Labour leader Ed Milliband on Friday called for Sunday's race to be cancelled, citing "violence...and given the human rights abuses".
Milliband then called on the Government to "make its view clear and say the same", however, Prime Minister David Cameron refused to do so, claiming it was "a matter for Formula One".
Cameron added there is "a process of reform under way in Bahrain" which his Government supports and wants to help promote.
Milliband's position followed 17 MPs signing a cross-party motion at Westminster calling for the race to be called off.
They suggested it would be used by the Bahrain government as "an endorsement of its policies of suppression of dissent".
Brawn, however, feels the MPs' reaction has effectively been a case of closing the stable door after the horse has bolted.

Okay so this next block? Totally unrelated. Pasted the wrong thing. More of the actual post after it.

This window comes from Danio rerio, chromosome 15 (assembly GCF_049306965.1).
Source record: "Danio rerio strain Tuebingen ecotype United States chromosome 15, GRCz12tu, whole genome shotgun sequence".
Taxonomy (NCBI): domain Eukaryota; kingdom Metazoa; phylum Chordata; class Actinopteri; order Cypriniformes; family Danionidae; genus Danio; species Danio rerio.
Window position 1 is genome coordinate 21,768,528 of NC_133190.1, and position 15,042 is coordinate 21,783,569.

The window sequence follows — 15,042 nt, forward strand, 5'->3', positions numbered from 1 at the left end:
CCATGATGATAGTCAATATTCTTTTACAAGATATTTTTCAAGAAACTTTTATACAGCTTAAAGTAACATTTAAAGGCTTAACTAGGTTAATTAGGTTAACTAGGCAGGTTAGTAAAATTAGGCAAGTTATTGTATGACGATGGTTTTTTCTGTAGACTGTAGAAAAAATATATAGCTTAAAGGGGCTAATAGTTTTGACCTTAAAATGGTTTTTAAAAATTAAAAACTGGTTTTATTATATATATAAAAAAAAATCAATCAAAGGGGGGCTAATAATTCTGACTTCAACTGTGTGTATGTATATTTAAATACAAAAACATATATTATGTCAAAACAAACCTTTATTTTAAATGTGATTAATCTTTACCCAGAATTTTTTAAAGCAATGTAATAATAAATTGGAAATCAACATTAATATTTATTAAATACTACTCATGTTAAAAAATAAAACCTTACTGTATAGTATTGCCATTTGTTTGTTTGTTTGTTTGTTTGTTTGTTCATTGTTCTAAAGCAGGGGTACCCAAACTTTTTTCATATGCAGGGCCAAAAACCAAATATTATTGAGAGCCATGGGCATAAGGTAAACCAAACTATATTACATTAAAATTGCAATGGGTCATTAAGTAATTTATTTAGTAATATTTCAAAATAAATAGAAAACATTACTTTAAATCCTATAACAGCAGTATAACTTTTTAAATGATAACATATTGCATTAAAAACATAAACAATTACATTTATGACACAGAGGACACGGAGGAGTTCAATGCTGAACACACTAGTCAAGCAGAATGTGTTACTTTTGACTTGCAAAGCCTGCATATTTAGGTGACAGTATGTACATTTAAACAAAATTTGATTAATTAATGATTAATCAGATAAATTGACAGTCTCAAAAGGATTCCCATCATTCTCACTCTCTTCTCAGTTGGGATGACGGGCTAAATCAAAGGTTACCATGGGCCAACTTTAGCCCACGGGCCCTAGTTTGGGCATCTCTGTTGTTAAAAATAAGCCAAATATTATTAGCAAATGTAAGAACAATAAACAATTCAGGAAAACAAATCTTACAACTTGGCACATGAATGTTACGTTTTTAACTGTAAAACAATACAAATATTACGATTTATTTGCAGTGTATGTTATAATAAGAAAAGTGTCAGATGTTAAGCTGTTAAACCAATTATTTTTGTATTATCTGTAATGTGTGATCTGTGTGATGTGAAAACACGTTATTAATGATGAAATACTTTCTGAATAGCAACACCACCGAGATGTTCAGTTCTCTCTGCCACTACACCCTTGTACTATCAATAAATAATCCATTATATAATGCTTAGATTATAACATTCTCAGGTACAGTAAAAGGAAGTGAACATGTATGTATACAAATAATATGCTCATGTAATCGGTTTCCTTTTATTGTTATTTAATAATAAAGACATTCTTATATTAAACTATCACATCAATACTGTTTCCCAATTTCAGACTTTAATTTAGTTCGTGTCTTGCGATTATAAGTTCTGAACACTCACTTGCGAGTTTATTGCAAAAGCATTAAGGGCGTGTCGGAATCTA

"We're here now, and after this event we need to sit down and discuss it," said Brawn.
"We were committed to this race and after the race we will make a proper judgement of what happened and come to a conclusion.
"But I find it very frustrating that politicians in the UK were saying we should withdraw once we got here. Why didn't they say anything beforehand?"
Labour MP Yvette Cooper went one step further by suggesting all three British drivers in McLaren's Lewis Hamilton and Jenson Button, as well as Force India's Paul di Resta, should withdraw.
Brawn added: "For somebody to try and make Jenson Button or Lewis Hamilton determine the foreign policy of the country is wrong."
Whitmarsh concurred as he said: "I don't think it's helpful to wake up this morning and hear we shouldn't be here when we are already here, so I endorse what Ross says."